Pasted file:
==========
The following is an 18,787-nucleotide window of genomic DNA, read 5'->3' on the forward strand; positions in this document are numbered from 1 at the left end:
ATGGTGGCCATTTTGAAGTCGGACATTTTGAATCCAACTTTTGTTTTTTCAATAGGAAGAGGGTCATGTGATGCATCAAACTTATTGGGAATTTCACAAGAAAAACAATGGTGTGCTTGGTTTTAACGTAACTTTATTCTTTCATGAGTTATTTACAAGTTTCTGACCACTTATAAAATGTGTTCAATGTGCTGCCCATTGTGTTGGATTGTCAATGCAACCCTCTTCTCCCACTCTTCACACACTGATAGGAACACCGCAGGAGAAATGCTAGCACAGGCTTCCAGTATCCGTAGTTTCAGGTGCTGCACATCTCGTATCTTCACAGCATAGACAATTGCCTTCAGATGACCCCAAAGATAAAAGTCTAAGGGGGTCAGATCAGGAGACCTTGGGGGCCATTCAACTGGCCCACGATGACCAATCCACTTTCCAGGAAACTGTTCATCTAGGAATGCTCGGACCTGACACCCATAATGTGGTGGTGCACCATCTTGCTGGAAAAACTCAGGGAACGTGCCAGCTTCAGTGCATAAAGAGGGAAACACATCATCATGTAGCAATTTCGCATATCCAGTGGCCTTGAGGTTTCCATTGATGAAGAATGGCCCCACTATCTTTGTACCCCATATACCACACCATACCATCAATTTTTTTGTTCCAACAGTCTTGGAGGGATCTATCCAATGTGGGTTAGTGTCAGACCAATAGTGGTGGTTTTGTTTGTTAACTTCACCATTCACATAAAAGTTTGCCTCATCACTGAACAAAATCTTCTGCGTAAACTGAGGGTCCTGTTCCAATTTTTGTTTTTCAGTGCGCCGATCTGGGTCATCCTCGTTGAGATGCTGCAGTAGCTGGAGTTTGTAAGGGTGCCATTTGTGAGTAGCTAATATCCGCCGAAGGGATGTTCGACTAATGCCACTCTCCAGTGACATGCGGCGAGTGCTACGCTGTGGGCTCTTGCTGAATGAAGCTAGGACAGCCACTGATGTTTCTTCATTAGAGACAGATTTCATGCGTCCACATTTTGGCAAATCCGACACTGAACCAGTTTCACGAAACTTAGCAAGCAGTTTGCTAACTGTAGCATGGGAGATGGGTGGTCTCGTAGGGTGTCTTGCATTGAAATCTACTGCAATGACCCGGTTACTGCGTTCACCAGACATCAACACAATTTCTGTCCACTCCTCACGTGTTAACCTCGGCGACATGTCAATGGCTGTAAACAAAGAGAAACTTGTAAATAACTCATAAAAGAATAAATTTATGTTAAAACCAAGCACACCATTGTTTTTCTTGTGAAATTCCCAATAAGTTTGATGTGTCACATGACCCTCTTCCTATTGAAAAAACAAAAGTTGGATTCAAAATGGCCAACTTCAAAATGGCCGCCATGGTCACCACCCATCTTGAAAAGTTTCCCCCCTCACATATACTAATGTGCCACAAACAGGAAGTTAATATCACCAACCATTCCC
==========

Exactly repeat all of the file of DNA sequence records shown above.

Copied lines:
The following is an 18,787-nucleotide window of genomic DNA, read 5'->3' on the forward strand; positions in this document are numbered from 1 at the left end:
ATGGTGGCCATTTTGAAGTCGGACATTTTGAATCCAACTTTTGTTTTTTCAATAGGAAGAGGGTCATGTGATGCATCAAACTTATTGGGAATTTCACAAGAAAAACAATGGTGTGCTTGGTTTTAACGTAACTTTATTCTTTCATGAGTTATTTACAAGTTTCTGACCACTTATAAAATGTGTTCAATGTGCTGCCCATTGTGTTGGATTGTCAATGCAACCCTCTTCTCCCACTCTTCACACACTGATAGGAACACCGCAGGAGAAATGCTAGCACAGGCTTCCAGTATCCGTAGTTTCAGGTGCTGCACATCTCGTATCTTCACAGCATAGACAATTGCCTTCAGATGACCCCAAAGATAAAAGTCTAAGGGGGTCAGATCAGGAGACCTTGGGGGCCATTCAACTGGCCCACGATGACCAATCCACTTTCCAGGAAACTGTTCATCTAGGAATGCTCGGACCTGACACCCATAATGTGGTGGTGCACCATCTTGCTGGAAAAACTCAGGGAACGTGCCAGCTTCAGTGCATAAAGAGGGAAACACATCATCATGTAGCAATTTCGCATATCCAGTGGCCTTGAGGTTTCCATTGATGAAGAATGGCCCCACTATCTTTGTACCCCATATACCACACCATACCATCAATTTTTTTGTTCCAACAGTCTTGGAGGGATCTATCCAATGTGGGTTAGTGTCAGACCAATAGTGGTGGTTTTGTTTGTTAACTTCACCATTCACATAAAAGTTTGCCTCATCACTGAACAAAATCTTCTGCGTAAACTGAGGGTCCTGTTCCAATTTTTGTTTTTCAGTGCGCCGATCTGGGTCATCCTCGTTGAGATGCTGCAGTAGCTGGAGTTTGTAAGGGTGCCATTTGTGAGTAGCTAATATCCGCCGAAGGGATGTTCGACTAATGCCACTCTCCAGTGACATGCGGCGAGTGCTACGCTGTGGGCTCTTGCTGAATGAAGCTAGGACAGCCACTGATGTTTCTTCATTAGAGACAGATTTCATGCGTCCACATTTTGGCAAATCCGACACTGAACCAGTTTCACGAAACTTAGCAAGCAGTTTGCTAACTGTAGCATGGGAGATGGGTGGTCTCGTAGGGTGTCTTGCATTGAAATCTACTGCAATGACCCGGTTACTGCGTTCACCAGACATCAACACAATTTCTGTCCACTCCTCACGTGTTAACCTCGGCGACATGTCAATGGCTGTAAACAAAGAGAAACTTGTAAATAACTCATAAAAGAATAAATTTATGTTAAAACCAAGCACACCATTGTTTTTCTTGTGAAATTCCCAATAAGTTTGATGTGTCACATGACCCTCTTCCTATTGAAAAAACAAAAGTTGGATTCAAAATGGCCAACTTCAAAATGGCCGCCATGGTCACCACCCATCTTGAAAAGTTTCCCCCCTCACATATACTAATGTGCCACAAACAGGAAGTTAATATCACCAACCATTCCC